How much does it cost to post a job? XX money

When it comes to recruitment, most people have 2 basic options:

  1. Do it yourself using various online platforms, i.e. social media and job sites and theoretically save money;
  2. Use a recruitment agency and theoretically save time.

Although specific costs vary widely, following option 1. and using a combination of, for example facebook and Reed, will cost approximately £200 — £500 per role.

Using a recruiter will cost up to 20–30% of final salary. Per role. Approximate cost (based on average wage): £5000. Although using a recruiter provides some protection and increased staff screening, recruiters only spend approximately 6–8 seconds looking at a CV, so despite being expensive this is by no means a risk free route.

Additionally, whether you go down a DIY or agency route — it’s complicated.

Linkedin for example offer great customisation options, allowing you to control almost every element and layout of your advert — but they all affect the final price, so it’s complicated and cannot give you even ballpark figures without a lot of input. Especially considering it may or may not even be a cost-effective solution.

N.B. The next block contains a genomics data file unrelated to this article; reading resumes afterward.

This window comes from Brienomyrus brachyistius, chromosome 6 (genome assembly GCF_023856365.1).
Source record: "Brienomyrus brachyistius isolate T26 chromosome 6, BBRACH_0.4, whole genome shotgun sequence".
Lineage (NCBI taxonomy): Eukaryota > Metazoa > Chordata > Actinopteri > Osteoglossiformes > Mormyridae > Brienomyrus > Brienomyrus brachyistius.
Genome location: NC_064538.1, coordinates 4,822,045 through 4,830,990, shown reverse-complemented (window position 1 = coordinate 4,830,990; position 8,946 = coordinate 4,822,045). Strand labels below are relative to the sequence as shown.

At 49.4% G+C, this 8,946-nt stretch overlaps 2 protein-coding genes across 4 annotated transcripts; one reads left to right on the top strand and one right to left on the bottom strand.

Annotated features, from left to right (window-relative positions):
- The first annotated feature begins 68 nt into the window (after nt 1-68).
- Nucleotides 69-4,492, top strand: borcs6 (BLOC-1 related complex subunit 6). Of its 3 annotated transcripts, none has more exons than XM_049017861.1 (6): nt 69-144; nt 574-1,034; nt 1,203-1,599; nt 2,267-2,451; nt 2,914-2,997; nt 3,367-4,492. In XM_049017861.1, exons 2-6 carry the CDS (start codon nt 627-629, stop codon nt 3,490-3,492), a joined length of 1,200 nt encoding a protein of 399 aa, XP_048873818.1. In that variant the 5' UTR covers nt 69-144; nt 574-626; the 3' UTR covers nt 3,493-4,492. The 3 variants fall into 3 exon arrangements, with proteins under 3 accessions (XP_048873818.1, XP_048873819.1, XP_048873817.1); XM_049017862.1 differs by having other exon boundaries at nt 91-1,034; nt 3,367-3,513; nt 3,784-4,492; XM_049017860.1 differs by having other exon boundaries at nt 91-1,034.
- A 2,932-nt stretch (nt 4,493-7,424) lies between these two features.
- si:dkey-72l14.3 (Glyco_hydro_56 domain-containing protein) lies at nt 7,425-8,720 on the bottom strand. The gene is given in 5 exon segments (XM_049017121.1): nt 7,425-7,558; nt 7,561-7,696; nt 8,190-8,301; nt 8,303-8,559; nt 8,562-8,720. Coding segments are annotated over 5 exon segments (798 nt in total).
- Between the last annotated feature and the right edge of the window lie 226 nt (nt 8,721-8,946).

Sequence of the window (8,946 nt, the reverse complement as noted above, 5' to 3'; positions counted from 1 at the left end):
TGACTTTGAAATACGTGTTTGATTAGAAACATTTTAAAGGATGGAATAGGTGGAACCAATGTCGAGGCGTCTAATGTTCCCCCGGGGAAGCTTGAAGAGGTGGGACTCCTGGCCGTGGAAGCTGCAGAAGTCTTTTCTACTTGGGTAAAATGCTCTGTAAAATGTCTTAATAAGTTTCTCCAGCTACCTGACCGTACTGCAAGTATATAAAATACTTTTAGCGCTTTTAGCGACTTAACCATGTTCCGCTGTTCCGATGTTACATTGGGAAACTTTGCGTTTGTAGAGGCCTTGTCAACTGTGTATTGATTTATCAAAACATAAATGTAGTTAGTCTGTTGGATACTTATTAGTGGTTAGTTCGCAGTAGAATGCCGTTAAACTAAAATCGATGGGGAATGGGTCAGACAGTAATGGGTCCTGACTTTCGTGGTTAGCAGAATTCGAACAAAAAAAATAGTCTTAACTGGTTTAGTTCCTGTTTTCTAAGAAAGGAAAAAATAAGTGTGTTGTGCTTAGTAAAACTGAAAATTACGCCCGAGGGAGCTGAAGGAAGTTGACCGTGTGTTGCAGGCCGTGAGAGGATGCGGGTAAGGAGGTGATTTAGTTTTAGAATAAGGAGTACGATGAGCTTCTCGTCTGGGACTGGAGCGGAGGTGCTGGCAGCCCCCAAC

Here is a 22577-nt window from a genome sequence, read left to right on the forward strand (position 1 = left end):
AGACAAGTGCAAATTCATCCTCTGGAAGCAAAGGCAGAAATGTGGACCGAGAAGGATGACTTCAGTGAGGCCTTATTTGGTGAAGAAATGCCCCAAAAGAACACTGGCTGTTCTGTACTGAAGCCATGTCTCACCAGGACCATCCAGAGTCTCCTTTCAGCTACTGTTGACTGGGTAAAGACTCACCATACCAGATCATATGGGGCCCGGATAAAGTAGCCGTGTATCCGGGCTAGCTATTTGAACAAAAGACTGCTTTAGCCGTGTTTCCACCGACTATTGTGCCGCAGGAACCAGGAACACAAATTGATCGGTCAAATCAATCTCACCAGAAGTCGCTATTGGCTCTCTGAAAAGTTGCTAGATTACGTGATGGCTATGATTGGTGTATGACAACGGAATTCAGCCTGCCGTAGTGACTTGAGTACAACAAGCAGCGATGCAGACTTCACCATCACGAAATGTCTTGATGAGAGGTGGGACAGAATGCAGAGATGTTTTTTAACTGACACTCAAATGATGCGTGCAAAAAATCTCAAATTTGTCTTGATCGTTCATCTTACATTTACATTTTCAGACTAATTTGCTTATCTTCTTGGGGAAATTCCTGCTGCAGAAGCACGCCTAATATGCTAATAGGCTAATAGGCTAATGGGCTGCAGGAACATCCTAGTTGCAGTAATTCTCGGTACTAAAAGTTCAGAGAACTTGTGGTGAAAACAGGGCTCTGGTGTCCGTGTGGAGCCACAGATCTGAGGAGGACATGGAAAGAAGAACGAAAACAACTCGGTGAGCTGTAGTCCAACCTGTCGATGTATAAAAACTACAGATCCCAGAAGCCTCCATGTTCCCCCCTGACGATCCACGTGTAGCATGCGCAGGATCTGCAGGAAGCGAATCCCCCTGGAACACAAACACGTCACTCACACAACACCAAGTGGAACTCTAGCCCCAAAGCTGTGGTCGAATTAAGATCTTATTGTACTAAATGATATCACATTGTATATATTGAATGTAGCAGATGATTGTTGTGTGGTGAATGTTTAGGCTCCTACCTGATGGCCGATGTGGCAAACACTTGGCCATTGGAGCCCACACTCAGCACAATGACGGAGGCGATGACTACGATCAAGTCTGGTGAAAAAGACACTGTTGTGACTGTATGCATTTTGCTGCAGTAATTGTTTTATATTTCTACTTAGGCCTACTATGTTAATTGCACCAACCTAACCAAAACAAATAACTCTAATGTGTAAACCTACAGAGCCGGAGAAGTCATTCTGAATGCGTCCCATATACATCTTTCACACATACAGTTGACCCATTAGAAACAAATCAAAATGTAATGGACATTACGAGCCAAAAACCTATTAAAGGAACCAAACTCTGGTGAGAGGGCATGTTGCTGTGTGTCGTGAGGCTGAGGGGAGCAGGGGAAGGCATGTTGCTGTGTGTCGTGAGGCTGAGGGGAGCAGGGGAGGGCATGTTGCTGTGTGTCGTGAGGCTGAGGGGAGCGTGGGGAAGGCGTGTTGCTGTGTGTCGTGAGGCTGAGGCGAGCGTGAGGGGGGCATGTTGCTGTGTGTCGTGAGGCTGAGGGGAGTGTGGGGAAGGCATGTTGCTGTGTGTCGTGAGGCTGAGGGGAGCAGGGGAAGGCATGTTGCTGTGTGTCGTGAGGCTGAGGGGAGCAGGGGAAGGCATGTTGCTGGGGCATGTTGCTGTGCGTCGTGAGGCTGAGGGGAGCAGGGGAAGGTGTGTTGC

Instead you decide how much you want to spend. Generally when someone asks you that it is either: a) indicative of shady sales tactics, or; b) a negotiation.

And this is not a negotiation.

But LinkedIn certainly aren’t the exception. Indeed, manpower, etc… No-one will give you a price upfront. You can set a spend limit, but that doesn’t really help you compare without investing significant time.

(For reference purposes though, if you used comparable settings for LinkedIn PPC and one job site as mentioned above, you wouldn’t get much change from £400. Timeframe? TBC, we’ll get to that shortly.)

The “typical” cost of advertising on almost any platform is… Up to you. Not only that but the price you pay is likely to exceed initial expectations.

The only options that are relatively straight-forward are generic job posting platforms, for example totaljobs and reed. But they provide a general employment platform and mostly lack any industry-specific support, checks or Quality Control vital to sectors like construction.

Instead all responsibility is on the employer. Equally, there is very little protection for employees unless adverts are flagged by users or reported to customer service. How much does it cost?

Reed: £175 — £250 +VAT for a 6 week job posting

TotalJobs: from £169 +VAT for 6 weeks

Next come the Pay Per Click (PPC) models, where it becomes impossible to actually get any sort of price in advance, because tools and AIs amend bids multiple times per day to adjust with site traffic, and “determining what the ideal spending pattern should look like”. Instead, Indeed suggest: